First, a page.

Four subcontractors, working to decommission the crippled Fukushima nuclear power plant, are suing the Tokyo Electric Power Company, in the first-ever such case, saying they were never compensated for working in the radioactive area.
According to Japanese media, the lawsuit is demanding the utility company pay a total of ¥91.4 million ($868,000) in “dangerous-work” benefits.
The four male workers, aged between 34 and 65, have been employed since May 2011 to remove radioactive debris at reactor 3 and to patrol tanks containing highly radioactive water. Two of the four men are currently working for the subcontractor at the nuclear plant.
The plaintiffs claim the subcontractor, their direct employer, orally explained that the dangerous-work benefits would be paid – but only one of the workers was paid a small amount, the attorney representing the men said on Monday.
In March 2011, a massive tsunami triggered by a 9.0-magnitude earthquake, crashed into the plant on Japan’s northeastern coast, sending reactors into meltdown and contaminating a wide area.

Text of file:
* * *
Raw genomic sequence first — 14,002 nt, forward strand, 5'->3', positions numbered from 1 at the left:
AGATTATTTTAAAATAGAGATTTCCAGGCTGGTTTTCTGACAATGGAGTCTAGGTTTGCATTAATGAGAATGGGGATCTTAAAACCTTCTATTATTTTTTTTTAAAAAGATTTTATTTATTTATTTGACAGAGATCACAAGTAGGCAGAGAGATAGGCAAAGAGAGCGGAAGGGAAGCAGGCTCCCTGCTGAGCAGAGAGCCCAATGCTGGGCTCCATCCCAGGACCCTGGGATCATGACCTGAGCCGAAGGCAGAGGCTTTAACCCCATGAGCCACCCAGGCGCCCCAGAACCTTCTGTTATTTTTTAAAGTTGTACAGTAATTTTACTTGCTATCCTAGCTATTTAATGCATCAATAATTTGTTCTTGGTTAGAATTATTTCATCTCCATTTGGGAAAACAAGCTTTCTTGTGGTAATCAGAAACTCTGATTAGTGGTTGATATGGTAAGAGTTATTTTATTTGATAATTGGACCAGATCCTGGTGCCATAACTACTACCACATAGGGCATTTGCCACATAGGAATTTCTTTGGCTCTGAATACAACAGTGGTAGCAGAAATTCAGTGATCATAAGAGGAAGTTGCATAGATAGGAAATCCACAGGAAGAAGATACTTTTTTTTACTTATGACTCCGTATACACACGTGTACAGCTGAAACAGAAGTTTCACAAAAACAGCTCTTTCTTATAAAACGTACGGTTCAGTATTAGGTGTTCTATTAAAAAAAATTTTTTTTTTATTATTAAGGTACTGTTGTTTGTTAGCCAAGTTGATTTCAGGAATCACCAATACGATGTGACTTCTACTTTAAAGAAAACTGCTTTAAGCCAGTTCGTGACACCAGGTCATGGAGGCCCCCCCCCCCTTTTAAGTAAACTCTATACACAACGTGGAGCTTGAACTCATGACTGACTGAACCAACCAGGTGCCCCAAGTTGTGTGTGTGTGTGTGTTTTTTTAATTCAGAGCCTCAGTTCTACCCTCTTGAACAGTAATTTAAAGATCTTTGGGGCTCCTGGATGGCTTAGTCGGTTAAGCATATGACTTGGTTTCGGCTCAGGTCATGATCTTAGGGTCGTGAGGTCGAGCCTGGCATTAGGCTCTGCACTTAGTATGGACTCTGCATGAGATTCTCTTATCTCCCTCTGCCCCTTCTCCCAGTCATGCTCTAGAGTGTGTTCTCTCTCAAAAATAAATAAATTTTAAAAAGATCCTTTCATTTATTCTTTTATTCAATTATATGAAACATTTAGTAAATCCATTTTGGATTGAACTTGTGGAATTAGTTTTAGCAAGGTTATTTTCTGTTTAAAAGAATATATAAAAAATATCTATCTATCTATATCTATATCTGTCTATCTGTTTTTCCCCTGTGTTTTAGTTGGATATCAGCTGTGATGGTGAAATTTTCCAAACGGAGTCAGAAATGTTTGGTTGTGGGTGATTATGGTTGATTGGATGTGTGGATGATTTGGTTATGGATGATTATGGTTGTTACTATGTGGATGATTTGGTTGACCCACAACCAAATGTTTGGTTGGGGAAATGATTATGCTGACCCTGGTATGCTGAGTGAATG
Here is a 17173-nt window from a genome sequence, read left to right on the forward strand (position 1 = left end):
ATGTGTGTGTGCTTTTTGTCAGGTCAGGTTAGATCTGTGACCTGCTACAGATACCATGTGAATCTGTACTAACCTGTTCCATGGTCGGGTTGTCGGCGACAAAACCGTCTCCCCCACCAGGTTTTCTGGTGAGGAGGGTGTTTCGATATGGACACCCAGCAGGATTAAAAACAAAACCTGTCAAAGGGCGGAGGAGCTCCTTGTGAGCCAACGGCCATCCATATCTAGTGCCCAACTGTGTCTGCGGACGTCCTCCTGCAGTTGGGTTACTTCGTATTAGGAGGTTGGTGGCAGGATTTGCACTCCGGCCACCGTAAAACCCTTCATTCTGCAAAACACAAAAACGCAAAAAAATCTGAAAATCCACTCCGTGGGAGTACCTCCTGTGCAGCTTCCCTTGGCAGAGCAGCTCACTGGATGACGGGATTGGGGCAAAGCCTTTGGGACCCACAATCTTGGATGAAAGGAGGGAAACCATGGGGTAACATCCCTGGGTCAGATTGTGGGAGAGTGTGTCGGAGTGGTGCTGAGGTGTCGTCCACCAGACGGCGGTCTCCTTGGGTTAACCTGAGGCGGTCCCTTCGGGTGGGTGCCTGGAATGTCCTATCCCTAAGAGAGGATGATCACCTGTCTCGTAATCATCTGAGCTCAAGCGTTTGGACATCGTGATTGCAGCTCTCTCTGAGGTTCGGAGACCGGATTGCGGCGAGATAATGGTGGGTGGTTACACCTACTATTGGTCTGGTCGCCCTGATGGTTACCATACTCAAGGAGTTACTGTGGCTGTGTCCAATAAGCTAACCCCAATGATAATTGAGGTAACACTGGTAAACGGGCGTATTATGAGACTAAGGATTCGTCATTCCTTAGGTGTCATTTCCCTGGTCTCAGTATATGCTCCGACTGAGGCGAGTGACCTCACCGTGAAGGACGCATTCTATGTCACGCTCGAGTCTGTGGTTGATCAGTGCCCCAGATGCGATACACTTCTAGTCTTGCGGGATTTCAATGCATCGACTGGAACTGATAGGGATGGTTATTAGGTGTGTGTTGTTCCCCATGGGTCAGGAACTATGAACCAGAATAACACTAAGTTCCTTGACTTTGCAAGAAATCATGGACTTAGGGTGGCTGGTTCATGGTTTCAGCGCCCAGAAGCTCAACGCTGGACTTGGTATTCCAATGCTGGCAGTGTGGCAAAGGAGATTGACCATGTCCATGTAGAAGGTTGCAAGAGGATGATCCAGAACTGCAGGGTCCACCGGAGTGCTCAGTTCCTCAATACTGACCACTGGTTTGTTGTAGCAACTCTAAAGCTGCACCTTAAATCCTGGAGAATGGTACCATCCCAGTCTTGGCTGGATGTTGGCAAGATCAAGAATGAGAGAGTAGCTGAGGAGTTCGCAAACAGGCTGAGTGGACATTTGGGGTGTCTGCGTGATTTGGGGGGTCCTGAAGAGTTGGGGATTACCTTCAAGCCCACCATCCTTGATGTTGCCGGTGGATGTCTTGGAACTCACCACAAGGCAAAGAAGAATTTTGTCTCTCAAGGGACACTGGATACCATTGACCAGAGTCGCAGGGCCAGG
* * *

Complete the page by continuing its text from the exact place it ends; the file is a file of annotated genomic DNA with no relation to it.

“My health may be harmed someday…I believe there are many people who can’t speak out about this kind of (underpaying) problem,” one of the workers told Japan’s public broadcaster NHK.
“I may get fired or may be given no further work. But I hope people will take this as an opportunity to speak up and get paid,” he added.
This isn’t the first time TEPCO has been hit with a lawsuit, after being accused of mishandling much of the crisis. In a landmark court ruling last week, TEPCO was forced to pay almost $500,000 to a widower after his wife committed suicide by dousing herself in gasoline and setting herself on fire – blaming the disaster for her suicide.
Criticism of TEPCO’s mishandling of the clean-up has extended to evidence of homeless people working without compensation, and the Yakuza mafia funneling money destined for TEPCO’s subcontractors.
In a press conference on Monday, attorney Tsuguo Hirota, said TEPCO is liable for the payment as it “was responsible to supervise the subcontractors so that the dangerous-work benefit was paid to all workers, but it didn’t.” He added that he wants to bring to light how workers are exploited by TEPCO’s subcontractors.
A TEPCO representative said: “We haven’t received the petition documents and don’t know the details (of the suit), but would like to deal with it appropriately after we learn about their demands and what they are saying.”